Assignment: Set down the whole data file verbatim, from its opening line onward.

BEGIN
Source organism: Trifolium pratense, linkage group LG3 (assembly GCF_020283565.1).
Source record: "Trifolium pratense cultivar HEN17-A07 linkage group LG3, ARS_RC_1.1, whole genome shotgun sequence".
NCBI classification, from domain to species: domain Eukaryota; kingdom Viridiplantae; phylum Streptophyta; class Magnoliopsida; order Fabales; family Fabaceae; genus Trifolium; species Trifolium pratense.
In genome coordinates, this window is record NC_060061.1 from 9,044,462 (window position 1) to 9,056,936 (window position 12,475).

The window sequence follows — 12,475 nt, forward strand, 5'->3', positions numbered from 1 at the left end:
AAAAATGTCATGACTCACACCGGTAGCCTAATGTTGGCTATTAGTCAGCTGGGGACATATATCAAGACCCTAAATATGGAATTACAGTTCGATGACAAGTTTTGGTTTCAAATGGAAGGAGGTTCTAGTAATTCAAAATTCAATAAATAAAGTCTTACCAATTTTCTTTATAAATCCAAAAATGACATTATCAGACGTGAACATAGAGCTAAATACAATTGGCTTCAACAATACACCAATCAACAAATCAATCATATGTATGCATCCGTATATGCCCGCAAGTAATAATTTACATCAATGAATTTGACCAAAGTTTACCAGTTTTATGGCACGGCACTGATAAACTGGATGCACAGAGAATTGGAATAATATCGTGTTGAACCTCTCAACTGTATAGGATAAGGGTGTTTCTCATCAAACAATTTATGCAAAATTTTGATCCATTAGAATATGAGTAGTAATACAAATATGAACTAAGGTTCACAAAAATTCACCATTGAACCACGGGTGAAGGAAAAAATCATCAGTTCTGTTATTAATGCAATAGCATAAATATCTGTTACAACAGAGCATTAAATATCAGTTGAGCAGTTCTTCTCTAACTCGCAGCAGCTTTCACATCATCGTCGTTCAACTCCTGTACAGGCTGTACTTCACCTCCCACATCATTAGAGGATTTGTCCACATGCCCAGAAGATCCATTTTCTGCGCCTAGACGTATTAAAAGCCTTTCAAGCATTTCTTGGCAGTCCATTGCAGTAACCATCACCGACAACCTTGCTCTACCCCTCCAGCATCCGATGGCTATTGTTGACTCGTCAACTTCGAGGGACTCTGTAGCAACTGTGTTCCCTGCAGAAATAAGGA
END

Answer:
Source organism: Trifolium pratense, linkage group LG3 (assembly GCF_020283565.1).
Source record: "Trifolium pratense cultivar HEN17-A07 linkage group LG3, ARS_RC_1.1, whole genome shotgun sequence".
NCBI classification, from domain to species: domain Eukaryota; kingdom Viridiplantae; phylum Streptophyta; class Magnoliopsida; order Fabales; family Fabaceae; genus Trifolium; species Trifolium pratense.
In genome coordinates, this window is record NC_060061.1 from 9,044,462 (window position 1) to 9,056,936 (window position 12,475).

The window sequence follows — 12,475 nt, forward strand, 5'->3', positions numbered from 1 at the left end:
AAAAATGTCATGACTCACACCGGTAGCCTAATGTTGGCTATTAGTCAGCTGGGGACATATATCAAGACCCTAAATATGGAATTACAGTTCGATGACAAGTTTTGGTTTCAAATGGAAGGAGGTTCTAGTAATTCAAAATTCAATAAATAAAGTCTTACCAATTTTCTTTATAAATCCAAAAATGACATTATCAGACGTGAACATAGAGCTAAATACAATTGGCTTCAACAATACACCAATCAACAAATCAATCATATGTATGCATCCGTATATGCCCGCAAGTAATAATTTACATCAATGAATTTGACCAAAGTTTACCAGTTTTATGGCACGGCACTGATAAACTGGATGCACAGAGAATTGGAATAATATCGTGTTGAACCTCTCAACTGTATAGGATAAGGGTGTTTCTCATCAAACAATTTATGCAAAATTTTGATCCATTAGAATATGAGTAGTAATACAAATATGAACTAAGGTTCACAAAAATTCACCATTGAACCACGGGTGAAGGAAAAAATCATCAGTTCTGTTATTAATGCAATAGCATAAATATCTGTTACAACAGAGCATTAAATATCAGTTGAGCAGTTCTTCTCTAACTCGCAGCAGCTTTCACATCATCGTCGTTCAACTCCTGTACAGGCTGTACTTCACCTCCCACATCATTAGAGGATTTGTCCACATGCCCAGAAGATCCATTTTCTGCGCCTAGACGTATTAAAAGCCTTTCAAGCATTTCTTGGCAGTCCATTGCAGTAACCATCACCGACAACCTTGCTCTACCCCTCCAGCATCCGATGGCTATTGTTGACTCGTCAACTTCGAGGGACTCTGTAGCAACTGTGTTCCCTGCAGAAATAAGGA